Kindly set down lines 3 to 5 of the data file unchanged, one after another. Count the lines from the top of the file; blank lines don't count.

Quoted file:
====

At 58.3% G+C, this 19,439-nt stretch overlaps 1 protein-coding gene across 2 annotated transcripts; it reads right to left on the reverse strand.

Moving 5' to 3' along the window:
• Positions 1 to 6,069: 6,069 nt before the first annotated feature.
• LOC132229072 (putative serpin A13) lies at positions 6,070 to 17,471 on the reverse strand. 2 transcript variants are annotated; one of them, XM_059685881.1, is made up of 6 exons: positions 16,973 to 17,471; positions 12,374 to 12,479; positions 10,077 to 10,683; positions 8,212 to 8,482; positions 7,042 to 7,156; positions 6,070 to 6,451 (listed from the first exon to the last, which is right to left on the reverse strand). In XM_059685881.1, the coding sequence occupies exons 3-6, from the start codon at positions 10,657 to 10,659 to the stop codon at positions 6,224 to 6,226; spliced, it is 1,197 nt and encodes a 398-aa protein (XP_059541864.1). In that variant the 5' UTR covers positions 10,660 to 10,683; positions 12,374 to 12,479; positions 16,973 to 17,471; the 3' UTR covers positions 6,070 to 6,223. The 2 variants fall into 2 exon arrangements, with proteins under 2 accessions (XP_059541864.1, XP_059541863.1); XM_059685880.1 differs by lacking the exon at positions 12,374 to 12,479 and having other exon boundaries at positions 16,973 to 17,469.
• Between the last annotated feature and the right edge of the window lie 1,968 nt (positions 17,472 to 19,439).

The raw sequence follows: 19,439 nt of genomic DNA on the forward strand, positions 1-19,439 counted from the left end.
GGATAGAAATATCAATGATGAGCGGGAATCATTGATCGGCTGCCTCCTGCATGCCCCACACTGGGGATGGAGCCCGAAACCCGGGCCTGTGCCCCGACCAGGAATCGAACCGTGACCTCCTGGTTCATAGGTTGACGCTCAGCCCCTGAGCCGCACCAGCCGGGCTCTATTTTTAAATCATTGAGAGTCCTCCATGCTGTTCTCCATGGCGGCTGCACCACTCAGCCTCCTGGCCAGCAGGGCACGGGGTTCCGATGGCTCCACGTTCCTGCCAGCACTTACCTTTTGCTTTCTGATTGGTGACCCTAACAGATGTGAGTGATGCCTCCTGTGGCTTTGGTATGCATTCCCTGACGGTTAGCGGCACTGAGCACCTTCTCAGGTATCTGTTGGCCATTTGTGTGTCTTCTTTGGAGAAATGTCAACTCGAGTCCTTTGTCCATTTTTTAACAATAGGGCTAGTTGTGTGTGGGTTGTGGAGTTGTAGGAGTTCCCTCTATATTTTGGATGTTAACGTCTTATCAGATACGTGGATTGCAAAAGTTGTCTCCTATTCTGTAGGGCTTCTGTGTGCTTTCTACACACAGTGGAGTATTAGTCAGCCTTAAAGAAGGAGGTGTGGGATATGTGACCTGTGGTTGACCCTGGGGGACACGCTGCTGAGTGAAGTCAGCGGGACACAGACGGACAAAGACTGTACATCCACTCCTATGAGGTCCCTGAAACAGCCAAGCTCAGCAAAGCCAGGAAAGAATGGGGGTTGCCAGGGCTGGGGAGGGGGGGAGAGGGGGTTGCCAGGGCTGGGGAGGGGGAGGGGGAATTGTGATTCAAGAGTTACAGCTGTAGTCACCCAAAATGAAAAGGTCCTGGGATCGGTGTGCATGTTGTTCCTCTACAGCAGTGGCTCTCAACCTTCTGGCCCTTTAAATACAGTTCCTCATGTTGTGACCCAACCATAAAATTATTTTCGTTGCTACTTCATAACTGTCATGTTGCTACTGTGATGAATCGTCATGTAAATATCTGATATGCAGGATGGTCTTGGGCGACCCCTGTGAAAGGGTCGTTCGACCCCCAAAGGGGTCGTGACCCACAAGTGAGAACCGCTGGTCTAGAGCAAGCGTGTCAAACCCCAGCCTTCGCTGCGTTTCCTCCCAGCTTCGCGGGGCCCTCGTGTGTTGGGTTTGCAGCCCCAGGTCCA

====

• Positions 1 to 6,069: 6,069 nt before the first annotated feature.
• LOC132229072 (putative serpin A13) lies at positions 6,070 to 17,471 on the reverse strand. 2 transcript variants are annotated; one of them, XM_059685881.1, is made up of 6 exons: positions 16,973 to 17,471; positions 12,374 to 12,479; positions 10,077 to 10,683; positions 8,212 to 8,482; positions 7,042 to 7,156; positions 6,070 to 6,451 (listed from the first exon to the last, which is right to left on the reverse strand). In XM_059685881.1, the coding sequence occupies exons 3-6, from the start codon at positions 10,657 to 10,659 to the stop codon at positions 6,224 to 6,226; spliced, it is 1,197 nt and encodes a 398-aa protein (XP_059541864.1). In that variant the 5' UTR covers positions 10,660 to 10,683; positions 12,374 to 12,479; positions 16,973 to 17,471; the 3' UTR covers positions 6,070 to 6,223. The 2 variants fall into 2 exon arrangements, with proteins under 2 accessions (XP_059541864.1, XP_059541863.1); XM_059685880.1 differs by lacking the exon at positions 12,374 to 12,479 and having other exon boundaries at positions 16,973 to 17,469.
• Between the last annotated feature and the right edge of the window lie 1,968 nt (positions 17,472 to 19,439).